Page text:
Filtered back projection is an analytic reconstruction algorithm designed to overcome the limitations of conventional back-projection; it applies a convolution filter to remove blurring. It was, up until recently the primary method in crossectional image reconstruction.
It utilises simultaneous equations of ray sums taken at differing angles of a sine wave to compute the values of attenuation coefficients within a cross section.
It is achieved via an algorithm of 250,000 mathematical equations that can be solved by a high capacity computer. The attenuated profile or projection produced represented by the anatomy is stored in the memory of the computer, solved and reconstructed. Each pixel (picture element) corresponds to the voxel (volume element) of the image.
Simultaneous equations are used to ascertain the correct attenuation values in a ray sum. To represent it in an easy way, imagine a box with holes in each side, and there are four letters inside that correspond to A, B on upper part and C, D on the lower part, respectively.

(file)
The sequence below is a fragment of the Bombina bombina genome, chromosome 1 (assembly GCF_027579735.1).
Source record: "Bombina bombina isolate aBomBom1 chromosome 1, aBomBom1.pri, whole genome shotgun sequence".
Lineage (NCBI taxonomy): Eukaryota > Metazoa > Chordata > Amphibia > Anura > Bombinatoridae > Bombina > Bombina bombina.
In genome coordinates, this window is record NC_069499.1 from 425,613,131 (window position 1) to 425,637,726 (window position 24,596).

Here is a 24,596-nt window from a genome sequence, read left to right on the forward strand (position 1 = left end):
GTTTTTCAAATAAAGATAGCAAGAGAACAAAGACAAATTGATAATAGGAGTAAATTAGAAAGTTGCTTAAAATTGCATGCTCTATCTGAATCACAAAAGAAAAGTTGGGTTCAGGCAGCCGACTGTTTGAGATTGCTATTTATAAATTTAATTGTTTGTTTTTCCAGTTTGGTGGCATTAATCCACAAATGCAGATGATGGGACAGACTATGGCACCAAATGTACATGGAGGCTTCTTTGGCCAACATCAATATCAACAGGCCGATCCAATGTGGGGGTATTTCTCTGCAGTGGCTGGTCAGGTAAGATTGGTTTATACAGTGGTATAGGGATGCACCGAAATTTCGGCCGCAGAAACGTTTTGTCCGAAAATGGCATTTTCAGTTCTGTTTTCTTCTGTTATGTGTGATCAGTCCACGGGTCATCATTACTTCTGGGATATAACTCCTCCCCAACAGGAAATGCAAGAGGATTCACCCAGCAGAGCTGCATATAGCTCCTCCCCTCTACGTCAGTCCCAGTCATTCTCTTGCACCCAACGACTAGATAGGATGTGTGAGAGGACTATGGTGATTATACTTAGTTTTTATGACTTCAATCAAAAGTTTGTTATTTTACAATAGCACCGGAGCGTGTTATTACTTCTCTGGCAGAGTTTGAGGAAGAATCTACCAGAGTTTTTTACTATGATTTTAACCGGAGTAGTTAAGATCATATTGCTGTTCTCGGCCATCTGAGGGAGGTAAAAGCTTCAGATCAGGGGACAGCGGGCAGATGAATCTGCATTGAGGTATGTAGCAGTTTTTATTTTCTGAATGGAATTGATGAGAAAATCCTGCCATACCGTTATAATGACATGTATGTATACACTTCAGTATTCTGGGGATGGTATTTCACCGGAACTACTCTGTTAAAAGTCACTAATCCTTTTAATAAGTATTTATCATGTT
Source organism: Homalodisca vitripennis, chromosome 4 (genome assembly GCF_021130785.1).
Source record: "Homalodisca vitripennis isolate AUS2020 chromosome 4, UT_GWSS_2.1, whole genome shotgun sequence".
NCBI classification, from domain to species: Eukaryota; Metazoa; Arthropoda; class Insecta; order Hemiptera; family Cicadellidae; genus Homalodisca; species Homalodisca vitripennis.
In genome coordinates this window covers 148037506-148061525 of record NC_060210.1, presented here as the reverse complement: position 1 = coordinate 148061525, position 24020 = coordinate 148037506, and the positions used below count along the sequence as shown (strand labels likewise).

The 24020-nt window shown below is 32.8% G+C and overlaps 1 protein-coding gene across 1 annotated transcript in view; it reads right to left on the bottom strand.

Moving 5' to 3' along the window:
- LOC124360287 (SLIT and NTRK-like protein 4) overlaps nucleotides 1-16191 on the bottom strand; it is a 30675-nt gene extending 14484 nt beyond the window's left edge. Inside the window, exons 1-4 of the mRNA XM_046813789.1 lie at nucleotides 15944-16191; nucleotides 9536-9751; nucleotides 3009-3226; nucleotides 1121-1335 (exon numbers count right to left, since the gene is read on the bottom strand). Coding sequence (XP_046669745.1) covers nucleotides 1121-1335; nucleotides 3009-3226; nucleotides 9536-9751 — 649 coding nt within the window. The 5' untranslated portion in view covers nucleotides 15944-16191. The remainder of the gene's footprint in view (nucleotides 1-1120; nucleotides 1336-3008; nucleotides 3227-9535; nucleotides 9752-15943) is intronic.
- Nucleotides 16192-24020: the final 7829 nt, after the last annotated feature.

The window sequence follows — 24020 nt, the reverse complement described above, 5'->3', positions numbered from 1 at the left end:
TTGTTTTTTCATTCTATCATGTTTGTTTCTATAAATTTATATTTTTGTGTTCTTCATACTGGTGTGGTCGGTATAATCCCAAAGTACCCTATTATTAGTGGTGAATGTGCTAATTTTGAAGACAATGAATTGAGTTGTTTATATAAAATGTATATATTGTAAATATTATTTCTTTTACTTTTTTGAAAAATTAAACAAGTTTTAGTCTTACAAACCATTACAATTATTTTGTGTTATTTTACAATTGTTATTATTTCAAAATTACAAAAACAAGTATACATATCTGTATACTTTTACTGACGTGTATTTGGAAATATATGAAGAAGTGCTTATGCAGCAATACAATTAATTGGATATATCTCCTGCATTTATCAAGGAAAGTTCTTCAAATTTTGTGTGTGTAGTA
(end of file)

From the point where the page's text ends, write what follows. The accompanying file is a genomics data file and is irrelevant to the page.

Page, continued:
Then inside the box has a coin that is located on A. The coin will correspond to "1" and "0" if not.
Looking in each holes simultaneously follows:
- A+B = 1
- B+D = 0
- C+D = 0
- A+C = 1
The solution to this will tell us that A = 1, and B, C, D will be 0.
This is the mathematical equation solved by computer simultaneously; the example earlier was just a four pixel, imagine them on 250,000.
This model is sound for single objects in an area, however, as we know, the human body has many objects with differing attenuation profiles, 4 points of reference will not suffice. To overcome this, measurements are recorded at multiple angles around the box (sinogram) using the method equation as above.
Backprojection has two distinctive limitations, noise and streak artefacts it is a combination of these restrictions and the advancement of computers that iterative algorithms are slowly replacing this method of image reconstruction.
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